Empowering Leadership Behavior in Schools: Lessons Learned from the Business Sector

Empowering leadership behavior includes encouraging of self-reward systems, self-leadership, opportunity awareness, participation in goal setting, and independent behavior by followers and group members. In other words, it’s all about helping followers take ownership of their positions, toward the greater good of the organization. And, as studies have shown, the effects are often positive and far-reaching.

Empowering leaders, through positive emotional support and encouragement, increases motivation and confidence among subordinates as they set out to accomplish their individual and organizational goals. Therefore, empowering leadership can be quite useful, particularly as a behavioral tactic for entrepreneurs, who must gain commitment from those they work with in order to compete against bigger, more established, and resource-rich enterprises.

Additionally, empowering leadership behavior in entrepreneurs is crucial in dynamic environments. Entrepreneurs attempting to lead their ventures toward higher growth while operating in ever-changing conditions can benefit from adopting an empowering leadership style. It is an effective way to distribute leadership throughout the management team. This enhances the shaping of emerging strategy, which harnesses the individual talents of each team member that are most relevant to the current situation.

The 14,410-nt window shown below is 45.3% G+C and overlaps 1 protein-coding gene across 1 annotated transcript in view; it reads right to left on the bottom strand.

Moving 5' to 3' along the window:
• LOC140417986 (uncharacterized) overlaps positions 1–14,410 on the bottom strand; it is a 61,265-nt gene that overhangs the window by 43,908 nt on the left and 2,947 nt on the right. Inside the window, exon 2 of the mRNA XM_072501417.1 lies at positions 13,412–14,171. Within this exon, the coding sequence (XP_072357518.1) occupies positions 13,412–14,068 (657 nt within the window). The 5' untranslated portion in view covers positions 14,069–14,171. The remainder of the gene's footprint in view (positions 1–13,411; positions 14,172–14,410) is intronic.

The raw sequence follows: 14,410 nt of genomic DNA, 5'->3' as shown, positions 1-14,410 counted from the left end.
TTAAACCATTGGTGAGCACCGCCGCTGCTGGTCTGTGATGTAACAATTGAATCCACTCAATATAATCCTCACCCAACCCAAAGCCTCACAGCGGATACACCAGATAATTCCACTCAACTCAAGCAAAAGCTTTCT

However, there are some negative effects that come with empowering leadership, which are often left out of leadership literature. One of the disadvantages of empowering diverse teams is that it can be counterproductive. Empowering leadership can cause incompatibility among certain innovative enterprises.

In addition, empowered management teams tend to seek out too much information before making decisions. They may also attempt to follow too many opportunities, without refining a single business concept to establish a solid basis in the market. These challenges more often occur in experienced firms with diverse top management teams.

Diverse teams can be quite effective at considering multiple alternatives and making sense of challenging situations, but they are much slower to reach agreement on decisions. Different perspectives within top management teams can produce conflict, slowing the decision-making process.

We can conclude that empowering management teams can provide greater opportunity for conflicts to emerge. Conflicts among team members are likely to be particularly damaging to ventures operating in dynamic environments, where decision-making must be speedy in order to take advantage of the brief windows of opportunity . Entrepreneurs should be cautious about when and where to empower their management teams.

In fast-changing environments, empowerment reduces the new enterprise’s performance, causing the relationship between the management team’s diversity and the new venture’s performance to become increasingly negative. In more stable industry environments, this kind of empowerment leadership behavior is more likely to have a positive effect on the performance of new ventures with non-uniform top management teams . This is because the information available is clearer and there is more time available for planning.

Stable environments allow the empowered top management teams to spend more time considering what alternative strategies are available, and exploring the potential for various innovative activities, since total agreement is not urgent. As a result, there is generally less conflict within empowered diverse teams operating in stable environments.

School leaders seeking effectiveness should learn from entrepreneurs, and particularly those from start-ups in fast-moving industries, which tend to be highly creative. They should strive to create environments in which positive ideas are encouraged, and in which there is ample opportunity for those ideas to be put in place.